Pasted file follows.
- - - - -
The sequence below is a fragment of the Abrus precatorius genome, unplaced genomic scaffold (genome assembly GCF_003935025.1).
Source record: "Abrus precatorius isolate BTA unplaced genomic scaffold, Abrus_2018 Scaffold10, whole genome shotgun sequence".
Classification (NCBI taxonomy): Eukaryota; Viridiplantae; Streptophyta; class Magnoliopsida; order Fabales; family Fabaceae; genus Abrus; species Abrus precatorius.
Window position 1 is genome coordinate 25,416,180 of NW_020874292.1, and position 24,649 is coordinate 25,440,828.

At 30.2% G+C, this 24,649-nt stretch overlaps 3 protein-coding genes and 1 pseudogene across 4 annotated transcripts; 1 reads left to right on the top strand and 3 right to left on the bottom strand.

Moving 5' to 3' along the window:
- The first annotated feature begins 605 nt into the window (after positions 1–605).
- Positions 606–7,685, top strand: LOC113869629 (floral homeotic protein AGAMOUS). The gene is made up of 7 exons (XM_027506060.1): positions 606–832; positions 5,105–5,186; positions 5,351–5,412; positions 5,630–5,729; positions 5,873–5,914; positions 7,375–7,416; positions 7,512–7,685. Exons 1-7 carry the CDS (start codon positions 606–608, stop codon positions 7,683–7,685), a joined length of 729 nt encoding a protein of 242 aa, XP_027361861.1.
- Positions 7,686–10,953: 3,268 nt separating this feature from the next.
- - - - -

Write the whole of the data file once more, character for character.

The sequence below is a fragment of the Abrus precatorius genome, unplaced genomic scaffold (genome assembly GCF_003935025.1).
Source record: "Abrus precatorius isolate BTA unplaced genomic scaffold, Abrus_2018 Scaffold10, whole genome shotgun sequence".
Classification (NCBI taxonomy): Eukaryota; Viridiplantae; Streptophyta; class Magnoliopsida; order Fabales; family Fabaceae; genus Abrus; species Abrus precatorius.
Window position 1 is genome coordinate 25,416,180 of NW_020874292.1, and position 24,649 is coordinate 25,440,828.

At 30.2% G+C, this 24,649-nt stretch overlaps 3 protein-coding genes and 1 pseudogene across 4 annotated transcripts; 1 reads left to right on the top strand and 3 right to left on the bottom strand.

Moving 5' to 3' along the window:
- The first annotated feature begins 605 nt into the window (after positions 1–605).
- Positions 606–7,685, top strand: LOC113869629 (floral homeotic protein AGAMOUS). The gene is made up of 7 exons (XM_027506060.1): positions 606–832; positions 5,105–5,186; positions 5,351–5,412; positions 5,630–5,729; positions 5,873–5,914; positions 7,375–7,416; positions 7,512–7,685. Exons 1-7 carry the CDS (start codon positions 606–608, stop codon positions 7,683–7,685), a joined length of 729 nt encoding a protein of 242 aa, XP_027361861.1.
- Positions 7,686–10,953: 3,268 nt separating this feature from the next.